HealthDay News — Annual pediatric bariatric procedure rates increased from 2010 to 2017, but utilization is still low, according to a study published online Nov. 14 in Pediatrics.
Allie E. Steinberger, M.D., M.P.H., from the Washington University School of Medicine in St. Louis, and colleagues used the National Inpatient Sample to examine current national trends in pediatric bariatric surgery from 2010 to 2017.
The researchers found that annual bariatric procedure rates increased from 2.29 to 4.62 per 100,000 from 2010 to 2017. Over time, laparoscopic sleeve gastrectomy outpaced Roux-en-Y gastric bypass and laparoscopic adjustable band (0.31 to 3.99 per 100,000). The mean age did not change over time (18.10 to 17.96 years). Most participants in the cohort were female (76.5 to 75.4 percent), White (54.0 to 45.0 percent), and privately insured (59.9 to 53.4 percent). From 2010 to 2017, there was an increase in preoperative body mass index, while no change was seen in the number of obesity-related comorbidities. The length of stay was less than two days, and the rates of in-hospital complications were low (7.2 to 6.45 percent).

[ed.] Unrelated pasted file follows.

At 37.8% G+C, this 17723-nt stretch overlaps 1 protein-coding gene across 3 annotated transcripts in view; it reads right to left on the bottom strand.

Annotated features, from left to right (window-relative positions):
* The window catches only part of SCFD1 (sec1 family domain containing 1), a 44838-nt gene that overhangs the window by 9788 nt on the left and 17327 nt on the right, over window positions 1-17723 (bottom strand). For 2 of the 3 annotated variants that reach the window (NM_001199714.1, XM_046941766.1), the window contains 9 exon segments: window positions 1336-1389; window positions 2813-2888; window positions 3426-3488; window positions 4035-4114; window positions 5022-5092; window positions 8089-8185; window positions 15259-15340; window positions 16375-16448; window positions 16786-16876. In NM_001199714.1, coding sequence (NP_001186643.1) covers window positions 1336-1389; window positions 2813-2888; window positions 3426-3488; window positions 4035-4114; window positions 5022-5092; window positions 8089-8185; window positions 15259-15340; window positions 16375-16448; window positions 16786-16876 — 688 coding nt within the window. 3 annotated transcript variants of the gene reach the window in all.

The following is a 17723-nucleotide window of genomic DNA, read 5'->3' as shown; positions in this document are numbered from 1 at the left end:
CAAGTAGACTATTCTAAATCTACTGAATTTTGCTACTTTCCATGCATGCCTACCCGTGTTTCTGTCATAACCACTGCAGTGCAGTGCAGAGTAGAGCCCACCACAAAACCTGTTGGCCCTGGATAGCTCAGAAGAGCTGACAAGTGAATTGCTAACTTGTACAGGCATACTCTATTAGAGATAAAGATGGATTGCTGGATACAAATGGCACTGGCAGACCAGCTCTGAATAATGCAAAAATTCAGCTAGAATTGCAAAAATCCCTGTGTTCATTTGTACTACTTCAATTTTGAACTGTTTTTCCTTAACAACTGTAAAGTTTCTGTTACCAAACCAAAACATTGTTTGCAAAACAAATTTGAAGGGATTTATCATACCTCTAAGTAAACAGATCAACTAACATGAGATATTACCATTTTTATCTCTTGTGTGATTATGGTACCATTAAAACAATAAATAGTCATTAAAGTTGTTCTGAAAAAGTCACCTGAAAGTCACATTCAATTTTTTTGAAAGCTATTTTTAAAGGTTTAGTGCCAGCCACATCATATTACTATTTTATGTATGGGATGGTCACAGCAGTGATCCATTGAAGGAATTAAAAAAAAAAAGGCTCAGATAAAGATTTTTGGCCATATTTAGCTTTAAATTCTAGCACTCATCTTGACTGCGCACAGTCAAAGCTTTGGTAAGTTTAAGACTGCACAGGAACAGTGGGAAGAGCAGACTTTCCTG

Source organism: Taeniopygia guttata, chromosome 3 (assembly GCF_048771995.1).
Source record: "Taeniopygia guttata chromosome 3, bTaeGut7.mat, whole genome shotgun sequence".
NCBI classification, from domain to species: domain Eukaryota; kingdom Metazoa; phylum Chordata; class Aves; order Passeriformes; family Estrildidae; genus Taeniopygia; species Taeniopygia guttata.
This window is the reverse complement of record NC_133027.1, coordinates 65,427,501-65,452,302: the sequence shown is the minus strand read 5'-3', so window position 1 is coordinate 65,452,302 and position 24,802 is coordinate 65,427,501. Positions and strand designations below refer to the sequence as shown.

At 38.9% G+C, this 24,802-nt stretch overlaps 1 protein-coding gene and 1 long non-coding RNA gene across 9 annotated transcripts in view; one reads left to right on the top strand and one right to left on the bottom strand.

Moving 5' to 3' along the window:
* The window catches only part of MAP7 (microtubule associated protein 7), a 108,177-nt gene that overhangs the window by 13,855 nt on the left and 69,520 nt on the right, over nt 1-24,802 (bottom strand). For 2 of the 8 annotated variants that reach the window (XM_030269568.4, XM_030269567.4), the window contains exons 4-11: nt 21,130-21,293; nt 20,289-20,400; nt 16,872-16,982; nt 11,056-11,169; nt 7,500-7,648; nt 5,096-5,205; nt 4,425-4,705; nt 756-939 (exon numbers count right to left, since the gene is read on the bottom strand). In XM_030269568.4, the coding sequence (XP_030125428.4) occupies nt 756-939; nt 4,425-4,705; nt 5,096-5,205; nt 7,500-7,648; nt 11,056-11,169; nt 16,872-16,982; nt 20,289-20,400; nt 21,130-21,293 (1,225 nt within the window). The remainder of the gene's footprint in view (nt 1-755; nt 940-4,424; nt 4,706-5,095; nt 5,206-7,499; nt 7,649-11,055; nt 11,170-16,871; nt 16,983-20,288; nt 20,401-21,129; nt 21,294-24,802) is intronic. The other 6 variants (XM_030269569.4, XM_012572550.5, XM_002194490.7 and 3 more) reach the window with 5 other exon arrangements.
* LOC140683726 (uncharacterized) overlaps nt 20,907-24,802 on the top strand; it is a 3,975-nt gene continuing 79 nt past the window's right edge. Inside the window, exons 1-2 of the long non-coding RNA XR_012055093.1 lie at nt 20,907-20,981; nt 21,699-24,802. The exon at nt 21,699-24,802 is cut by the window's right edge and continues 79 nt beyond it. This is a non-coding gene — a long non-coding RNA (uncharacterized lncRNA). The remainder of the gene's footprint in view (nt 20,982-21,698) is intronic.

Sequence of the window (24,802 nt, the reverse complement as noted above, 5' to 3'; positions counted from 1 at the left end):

“Though a proven safe and effective weight loss intervention, pediatric metabolic and bariatric surgery is underutilized with disproportionately lower rates among minority groups,” the authors write. “Further investigation into the racial and social determinants that limit access to metabolic and bariatric surgery is essential to combat this growing public health crisis.”
One author disclosed financial ties to Alkermes, Otsuka, and Sunovion.